However, the level of support for Jurgen Klinsmann's team has been remarkable, with US president Barack Obama among those tweeting support.

"There is a commitment to work with US Soccer," said Fifa secretary general Jerome Valcke.

Speaking to Brazil newspaper Globo, Valcke added: "What we see in the United States is staggering. The audience is unprecedented, more than the NBA.

"The country has the largest level of youth soccer in the world, with 20 million young people playing.

"I think after 2022, they have an interest in hosting the 2026 World Cup."

After advancing from a tough group also containing Germany, Portugal and Ghana, the US took Belgium to extra time before eventually being beaten 2-1 in an entertaining match which saw 56 efforts on goal.

Fifa president Sepp Blatter has been equally as impressed with the US, and echoed Valcke's sentiments: "The level of interest in the USA is very high.

"This World Cup is really getting under people's skin - the quality of the football is incredible."

US Soccer president and Fifa executive committee member Sunil Gulati has previously said the United States could bid to host the 2026 tournament, but only if bidding rules change.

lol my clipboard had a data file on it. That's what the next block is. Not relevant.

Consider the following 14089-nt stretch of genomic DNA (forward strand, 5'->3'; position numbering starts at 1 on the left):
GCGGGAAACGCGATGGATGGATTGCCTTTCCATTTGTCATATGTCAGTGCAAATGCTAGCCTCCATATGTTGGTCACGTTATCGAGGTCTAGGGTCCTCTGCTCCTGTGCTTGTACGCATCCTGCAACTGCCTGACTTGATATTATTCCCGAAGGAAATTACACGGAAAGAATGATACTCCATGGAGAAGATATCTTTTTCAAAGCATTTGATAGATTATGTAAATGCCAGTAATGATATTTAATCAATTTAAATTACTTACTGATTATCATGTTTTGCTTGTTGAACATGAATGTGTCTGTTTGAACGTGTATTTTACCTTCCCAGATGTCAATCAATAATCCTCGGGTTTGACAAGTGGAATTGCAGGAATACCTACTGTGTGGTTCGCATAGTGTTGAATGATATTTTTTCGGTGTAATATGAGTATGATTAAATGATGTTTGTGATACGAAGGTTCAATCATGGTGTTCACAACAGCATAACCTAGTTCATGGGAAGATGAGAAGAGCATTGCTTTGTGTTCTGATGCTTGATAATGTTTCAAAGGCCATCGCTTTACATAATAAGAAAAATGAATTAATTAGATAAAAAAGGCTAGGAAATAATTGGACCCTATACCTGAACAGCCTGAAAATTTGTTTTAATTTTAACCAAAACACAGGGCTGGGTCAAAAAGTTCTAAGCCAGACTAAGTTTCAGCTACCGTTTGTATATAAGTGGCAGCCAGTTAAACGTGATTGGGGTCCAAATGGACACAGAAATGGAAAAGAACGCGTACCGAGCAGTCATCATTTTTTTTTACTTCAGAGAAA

The US, who previously hosted the World Cup in 1994, lost out to Qatar for the 2022 tournament.

BBC

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In 2026 there will be no Blatter on this Earth. ;)

He'll be younger then than Havelange is now, no? I'm not counting too much on a "biological" solution. After all, his recent rant about "interplanetary competitions" may just have been a hidden confession he's not a human being ;-)

Possibly, but in 2016-18, the timeframe for the 2026 process, he'll likely be in his final term as President.

...and may well be busy installing one of his most loyal followers as successor...

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If the American mood is as good as it is now with a football competition so far away, the Centennial Copa América (US and its habit of celebrating centennial stuff) to be hosted there in 2016 can be the best ever and 2026 is theirs to lose.

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The Centennial Copa America should be a good one, one that hopefully Canada can qualify for. I'd like for a pan-American tournament to be held every 4 years. Hopefully CONMEBOL finds the US-hosted and US-involved tournament to be a cash cow and makes the tournament a permanent event!